My colleague, Michael Sean Winters, offers a critique of Archbishop William Lori's installation Mass homily, concludes that it was "bizarre" and ends his analysis: "The first reading yesterday was from Acts, recounting Paul's visit to Athens, and Lori used that as a metaphor for his own role, but instead of preaching Christi crucified and risen as Paul did, Lori preached Neo-con Constitutional Theory 101."
In 1972, the new archbishop of Cincinnati, Joseph Bernardin, centered his installation Mass homily on the Eucharist as the moral imperative for the life of the church and her members individually.
Here's how then-Archbishop Bernardin began his homily:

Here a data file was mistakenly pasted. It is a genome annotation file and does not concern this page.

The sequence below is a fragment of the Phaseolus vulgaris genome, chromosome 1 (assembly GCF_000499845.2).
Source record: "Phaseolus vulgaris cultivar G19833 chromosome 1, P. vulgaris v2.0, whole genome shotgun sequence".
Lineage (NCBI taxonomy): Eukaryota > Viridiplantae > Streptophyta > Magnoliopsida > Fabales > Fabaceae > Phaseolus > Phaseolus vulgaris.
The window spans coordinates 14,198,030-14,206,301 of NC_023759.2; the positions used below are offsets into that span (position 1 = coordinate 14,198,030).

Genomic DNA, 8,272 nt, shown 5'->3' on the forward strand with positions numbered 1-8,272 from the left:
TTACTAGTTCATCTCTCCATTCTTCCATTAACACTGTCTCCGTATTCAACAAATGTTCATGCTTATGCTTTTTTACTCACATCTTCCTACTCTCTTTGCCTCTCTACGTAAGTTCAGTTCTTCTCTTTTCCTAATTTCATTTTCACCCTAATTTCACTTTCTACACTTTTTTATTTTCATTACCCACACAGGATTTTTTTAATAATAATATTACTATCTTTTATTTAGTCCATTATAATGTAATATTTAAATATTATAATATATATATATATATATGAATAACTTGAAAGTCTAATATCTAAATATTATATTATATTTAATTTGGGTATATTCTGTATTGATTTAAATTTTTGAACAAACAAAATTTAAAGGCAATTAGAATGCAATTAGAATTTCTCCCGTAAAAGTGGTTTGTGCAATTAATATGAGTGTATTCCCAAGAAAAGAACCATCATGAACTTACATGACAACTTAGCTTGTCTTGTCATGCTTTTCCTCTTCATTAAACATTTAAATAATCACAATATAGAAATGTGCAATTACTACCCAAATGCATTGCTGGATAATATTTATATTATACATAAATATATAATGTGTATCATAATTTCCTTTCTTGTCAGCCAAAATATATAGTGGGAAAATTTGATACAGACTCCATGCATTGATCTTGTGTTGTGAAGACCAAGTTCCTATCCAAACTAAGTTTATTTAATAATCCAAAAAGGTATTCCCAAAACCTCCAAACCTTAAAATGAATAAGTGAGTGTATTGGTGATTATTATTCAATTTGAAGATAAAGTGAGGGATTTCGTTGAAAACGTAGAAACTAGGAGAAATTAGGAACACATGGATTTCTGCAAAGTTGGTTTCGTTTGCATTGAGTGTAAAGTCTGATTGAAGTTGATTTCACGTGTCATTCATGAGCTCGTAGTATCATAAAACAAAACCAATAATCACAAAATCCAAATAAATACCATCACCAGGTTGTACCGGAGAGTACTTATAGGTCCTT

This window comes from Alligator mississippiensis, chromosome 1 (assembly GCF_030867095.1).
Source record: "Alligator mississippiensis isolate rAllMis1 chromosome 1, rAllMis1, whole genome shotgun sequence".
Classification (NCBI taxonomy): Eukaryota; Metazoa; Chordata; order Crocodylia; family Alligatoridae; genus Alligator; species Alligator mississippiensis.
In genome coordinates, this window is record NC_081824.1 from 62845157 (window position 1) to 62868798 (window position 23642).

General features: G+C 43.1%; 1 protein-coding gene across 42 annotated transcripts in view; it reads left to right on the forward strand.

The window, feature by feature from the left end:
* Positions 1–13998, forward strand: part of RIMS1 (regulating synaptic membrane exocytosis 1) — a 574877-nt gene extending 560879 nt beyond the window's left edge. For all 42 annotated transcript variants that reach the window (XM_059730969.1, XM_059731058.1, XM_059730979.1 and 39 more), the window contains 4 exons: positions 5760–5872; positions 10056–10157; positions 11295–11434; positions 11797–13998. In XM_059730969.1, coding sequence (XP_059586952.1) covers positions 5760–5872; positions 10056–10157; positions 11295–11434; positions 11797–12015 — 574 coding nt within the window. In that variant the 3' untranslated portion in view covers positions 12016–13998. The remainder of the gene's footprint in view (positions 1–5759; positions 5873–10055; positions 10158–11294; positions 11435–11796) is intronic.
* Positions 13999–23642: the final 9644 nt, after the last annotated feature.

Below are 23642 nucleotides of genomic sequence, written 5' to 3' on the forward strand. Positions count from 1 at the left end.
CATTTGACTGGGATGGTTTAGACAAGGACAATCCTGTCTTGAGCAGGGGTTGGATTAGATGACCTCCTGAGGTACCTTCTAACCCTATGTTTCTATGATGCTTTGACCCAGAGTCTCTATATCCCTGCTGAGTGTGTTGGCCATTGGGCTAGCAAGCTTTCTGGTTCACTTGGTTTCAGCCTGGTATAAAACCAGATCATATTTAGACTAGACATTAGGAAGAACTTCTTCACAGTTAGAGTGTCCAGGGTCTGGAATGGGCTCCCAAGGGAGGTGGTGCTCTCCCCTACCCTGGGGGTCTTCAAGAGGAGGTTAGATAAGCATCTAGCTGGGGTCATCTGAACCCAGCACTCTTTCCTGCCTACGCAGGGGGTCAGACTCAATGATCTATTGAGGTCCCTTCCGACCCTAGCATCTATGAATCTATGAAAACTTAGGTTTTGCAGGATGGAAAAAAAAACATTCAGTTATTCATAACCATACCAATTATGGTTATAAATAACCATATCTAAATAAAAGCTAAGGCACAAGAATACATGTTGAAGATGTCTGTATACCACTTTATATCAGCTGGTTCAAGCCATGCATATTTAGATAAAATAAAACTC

In celebrating the Eucharist with and for his priests and people, then, the bishop is at the very heart of his ministry, which is to build up, transform and restore all men in Christ. By partaking of his body and blood, the Christian community perpetually effects, renews and strengthens its bond with Christ and makes itself subject anew to its heavenly Lord.
The Eucharist, properly understood and celebrated, provides the moral imperatives for the life of the Church as a whole and for each of her members individually. In this morning's gospel, Our Lord spoke of only one commandment: "Love one another as I have loved you." The Eucharist, as a sacrament of God's love, provides both the model and the means for giving flesh and bones to the commandment of love in our daily lives."